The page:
ATLANTA (AP) _ Greg Maddux's decision to stay with the Atlanta Braves means another move is probably coming.
Maddux accepted the team's offer of salary arbitration Thursday, the equivalent of signing a one-year deal for the 2003 season. The four-time Cy Young Award winner was a free agent.
His acceptance gives Atlanta a surplus of pitchers. Atlanta added two starters Tuesday, trading for San Francisco's Russ Ortiz and signing free agent Paul Byrd, a 17-game winner for Kansas City.
Last month, Atlanta acquired Mike Hampton from Colorado in a three-team deal, and the Braves return Kevin Millwood and Jason Marquis from last year's rotation.
With the Braves hoping to trim payroll, one of the other starters is likely to be traded. Millwood also is eligible for arbitration.
``I think it's been well-publicized that we're working under certain parameters for next season,'' assistant general manager Frank Wren said. ``That means we will have some starting pitching to deal with.''
Tom Glavine already left the Braves, agreeing to a three-year contract with the New York Mets.
Maddux, a 36-year-old right-hander, made his decision late Wednesday night, according to agent Scott Boras, and told the team about eight hours before the midnight EST deadline.
``At this point in time, at least for this year, they wanted to return to Atlanta and give it one more shot of winning there,'' Boras said.
Unless they agree on a contract, Atlanta and Maddux will exchange proposed salaries for a one-year contract in mid-January and will argue their cases before three arbitrators the following month.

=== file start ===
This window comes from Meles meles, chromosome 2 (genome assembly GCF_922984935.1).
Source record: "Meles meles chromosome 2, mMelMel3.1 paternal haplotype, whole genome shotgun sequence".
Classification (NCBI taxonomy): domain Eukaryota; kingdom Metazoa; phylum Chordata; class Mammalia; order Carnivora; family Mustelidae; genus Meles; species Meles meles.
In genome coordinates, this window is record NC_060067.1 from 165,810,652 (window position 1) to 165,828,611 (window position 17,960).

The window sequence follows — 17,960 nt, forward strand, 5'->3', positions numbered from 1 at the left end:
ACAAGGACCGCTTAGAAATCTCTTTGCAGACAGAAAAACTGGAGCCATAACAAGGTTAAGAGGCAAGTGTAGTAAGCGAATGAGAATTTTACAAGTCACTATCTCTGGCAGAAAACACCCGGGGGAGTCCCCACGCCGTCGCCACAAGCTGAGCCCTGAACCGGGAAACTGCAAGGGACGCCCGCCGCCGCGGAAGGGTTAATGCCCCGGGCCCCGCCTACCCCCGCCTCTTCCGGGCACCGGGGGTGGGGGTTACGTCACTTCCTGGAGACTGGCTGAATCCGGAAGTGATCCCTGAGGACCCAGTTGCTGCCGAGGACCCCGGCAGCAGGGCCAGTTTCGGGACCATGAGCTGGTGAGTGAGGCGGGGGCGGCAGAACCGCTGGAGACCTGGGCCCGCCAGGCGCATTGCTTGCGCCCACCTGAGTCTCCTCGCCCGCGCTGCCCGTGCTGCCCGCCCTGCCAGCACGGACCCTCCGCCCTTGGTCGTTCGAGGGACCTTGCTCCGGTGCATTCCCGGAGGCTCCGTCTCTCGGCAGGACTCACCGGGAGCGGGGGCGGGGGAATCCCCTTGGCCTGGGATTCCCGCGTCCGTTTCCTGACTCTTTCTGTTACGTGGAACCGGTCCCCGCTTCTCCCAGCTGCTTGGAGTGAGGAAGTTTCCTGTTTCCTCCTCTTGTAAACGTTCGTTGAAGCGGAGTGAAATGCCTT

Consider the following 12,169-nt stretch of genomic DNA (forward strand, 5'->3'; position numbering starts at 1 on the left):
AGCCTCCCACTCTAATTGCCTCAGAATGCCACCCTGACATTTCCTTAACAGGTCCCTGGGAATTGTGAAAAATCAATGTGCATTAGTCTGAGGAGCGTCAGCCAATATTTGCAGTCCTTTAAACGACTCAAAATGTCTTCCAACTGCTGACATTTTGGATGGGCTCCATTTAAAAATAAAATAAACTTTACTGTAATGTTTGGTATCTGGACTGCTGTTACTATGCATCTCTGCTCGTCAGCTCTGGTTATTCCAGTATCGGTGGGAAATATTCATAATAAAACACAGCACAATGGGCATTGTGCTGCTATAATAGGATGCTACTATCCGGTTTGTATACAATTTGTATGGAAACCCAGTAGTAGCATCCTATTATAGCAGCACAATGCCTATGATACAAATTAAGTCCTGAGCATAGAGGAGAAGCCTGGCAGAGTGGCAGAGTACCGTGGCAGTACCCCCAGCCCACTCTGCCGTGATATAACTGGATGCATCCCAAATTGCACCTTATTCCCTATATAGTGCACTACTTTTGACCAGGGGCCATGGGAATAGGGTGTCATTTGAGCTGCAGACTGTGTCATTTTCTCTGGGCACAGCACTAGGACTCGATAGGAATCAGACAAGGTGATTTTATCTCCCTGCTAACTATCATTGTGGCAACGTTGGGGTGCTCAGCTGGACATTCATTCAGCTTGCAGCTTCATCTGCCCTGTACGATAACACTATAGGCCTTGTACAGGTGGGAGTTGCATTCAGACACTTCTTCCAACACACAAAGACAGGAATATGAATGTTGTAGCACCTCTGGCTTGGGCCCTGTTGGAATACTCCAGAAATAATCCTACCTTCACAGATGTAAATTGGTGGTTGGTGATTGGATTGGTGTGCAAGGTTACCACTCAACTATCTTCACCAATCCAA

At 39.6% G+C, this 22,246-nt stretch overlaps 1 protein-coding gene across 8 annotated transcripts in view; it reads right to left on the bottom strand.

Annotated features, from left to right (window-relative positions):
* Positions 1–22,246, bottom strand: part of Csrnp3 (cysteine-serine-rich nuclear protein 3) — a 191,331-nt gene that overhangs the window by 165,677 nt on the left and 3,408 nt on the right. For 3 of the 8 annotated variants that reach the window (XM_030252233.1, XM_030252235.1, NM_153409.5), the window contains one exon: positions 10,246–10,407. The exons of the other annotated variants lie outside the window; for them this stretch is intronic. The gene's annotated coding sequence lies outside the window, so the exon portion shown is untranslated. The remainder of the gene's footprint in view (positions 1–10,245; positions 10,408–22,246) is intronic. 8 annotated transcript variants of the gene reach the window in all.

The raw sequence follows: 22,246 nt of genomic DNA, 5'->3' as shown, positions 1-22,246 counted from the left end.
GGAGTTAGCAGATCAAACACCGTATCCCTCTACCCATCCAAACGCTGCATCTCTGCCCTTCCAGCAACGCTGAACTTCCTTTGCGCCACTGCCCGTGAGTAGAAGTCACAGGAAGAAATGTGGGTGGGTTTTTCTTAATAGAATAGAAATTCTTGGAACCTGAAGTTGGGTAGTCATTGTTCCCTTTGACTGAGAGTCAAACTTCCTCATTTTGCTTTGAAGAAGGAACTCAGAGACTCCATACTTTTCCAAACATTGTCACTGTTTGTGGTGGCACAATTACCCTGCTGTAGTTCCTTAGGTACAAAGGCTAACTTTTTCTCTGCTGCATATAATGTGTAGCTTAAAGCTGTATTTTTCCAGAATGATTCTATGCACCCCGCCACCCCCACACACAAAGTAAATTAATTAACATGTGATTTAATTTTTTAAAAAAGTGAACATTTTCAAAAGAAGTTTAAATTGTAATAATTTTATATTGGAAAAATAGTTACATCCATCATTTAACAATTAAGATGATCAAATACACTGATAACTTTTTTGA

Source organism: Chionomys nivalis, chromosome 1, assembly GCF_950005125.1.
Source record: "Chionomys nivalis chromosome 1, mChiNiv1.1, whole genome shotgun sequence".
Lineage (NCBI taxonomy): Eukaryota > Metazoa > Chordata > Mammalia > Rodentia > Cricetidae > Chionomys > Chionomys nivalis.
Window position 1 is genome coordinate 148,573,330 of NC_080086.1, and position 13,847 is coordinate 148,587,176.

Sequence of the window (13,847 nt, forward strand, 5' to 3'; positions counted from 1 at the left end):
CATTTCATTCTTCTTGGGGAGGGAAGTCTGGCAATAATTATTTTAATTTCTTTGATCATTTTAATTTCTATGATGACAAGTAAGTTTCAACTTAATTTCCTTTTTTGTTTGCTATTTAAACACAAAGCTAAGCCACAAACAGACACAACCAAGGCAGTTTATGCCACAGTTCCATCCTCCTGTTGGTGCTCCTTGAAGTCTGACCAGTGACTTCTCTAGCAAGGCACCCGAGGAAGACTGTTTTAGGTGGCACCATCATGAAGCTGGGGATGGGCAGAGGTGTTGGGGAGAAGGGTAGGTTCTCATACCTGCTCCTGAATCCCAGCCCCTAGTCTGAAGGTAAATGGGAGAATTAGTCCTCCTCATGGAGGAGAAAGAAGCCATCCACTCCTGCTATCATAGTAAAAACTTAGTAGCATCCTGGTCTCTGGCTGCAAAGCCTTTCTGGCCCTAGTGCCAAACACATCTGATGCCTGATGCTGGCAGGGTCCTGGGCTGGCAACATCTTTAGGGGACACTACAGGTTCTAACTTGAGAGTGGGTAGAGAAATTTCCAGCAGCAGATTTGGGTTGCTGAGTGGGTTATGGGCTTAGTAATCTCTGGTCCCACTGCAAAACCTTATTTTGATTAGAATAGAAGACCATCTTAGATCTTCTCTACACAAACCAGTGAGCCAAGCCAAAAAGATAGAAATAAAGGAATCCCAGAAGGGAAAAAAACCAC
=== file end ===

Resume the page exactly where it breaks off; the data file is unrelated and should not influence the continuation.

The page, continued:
Maddux is coming off a $57.5 million, five-year contract, and he is expected to ask for an arbitration record. The highest figure submitted for a player was $18.5 million by the Yankees' Derek Jeter in 2001.
Maddux and the Braves can negotiate a contract until an arbitrator rules some time in February.
Wren said negotiations for a long-term deal with Maddux will continue, but, ``Right now, we're preparing for an arbitration hearing.''
``We intend to talk to them,'' Boras said. ``We're really kind of beginning the process.''
Atlanta closer John Smoltz talked to Maddux a few weeks ago, jokingly asking him if any of Smoltz's golf partners would be in Atlanta next season. Maddux and Glavine routinely spent off-days playing golf with Smoltz, and a putting green was installed for the trio when Turner Field was built.
``My Christmas wish list included having both Maddux and Glavine,'' Smoltz said. ``I guess one out of two isn't bad, although I don't think we're done making moves.''
No other teams publicly said they were pursuing Maddux.
``Many clubs at the ownership level were interested in him,'' Boras said.
Maddux was 16-6 last season, winning at least 15 games for the 15th straight year to tie the record set by Cy Young. Maddux had a 2.62 ERA, second-best in the NL behind Arizona's Randy Johnson, and he won his 13th straight Gold Glove Award.
``Greg's one of the premier pitchers in baseball,'' Atlanta manager Bobby Cox said. ``Hopefully, we can still sign him to a longterm deal to keep him in Atlanta. But at least he'll be with us this year.''
Ortiz, 28, is owed $4.6 million in 2003 and the Braves have a club option for $5.7 million in 2004. Byrd is guaranteed $10 million: He gets $3 million in 2003 and has a $7 million player option for 2004.
The Braves also offered arbitration to three other free agents _ outfielder Darren Bragg, first baseman Julio Franco and infielder Keith Lockhart _ but all three declined. Atlanta has until Jan. 8 to agree to new deals with them; after that, the team won't be able to sign them until May 1.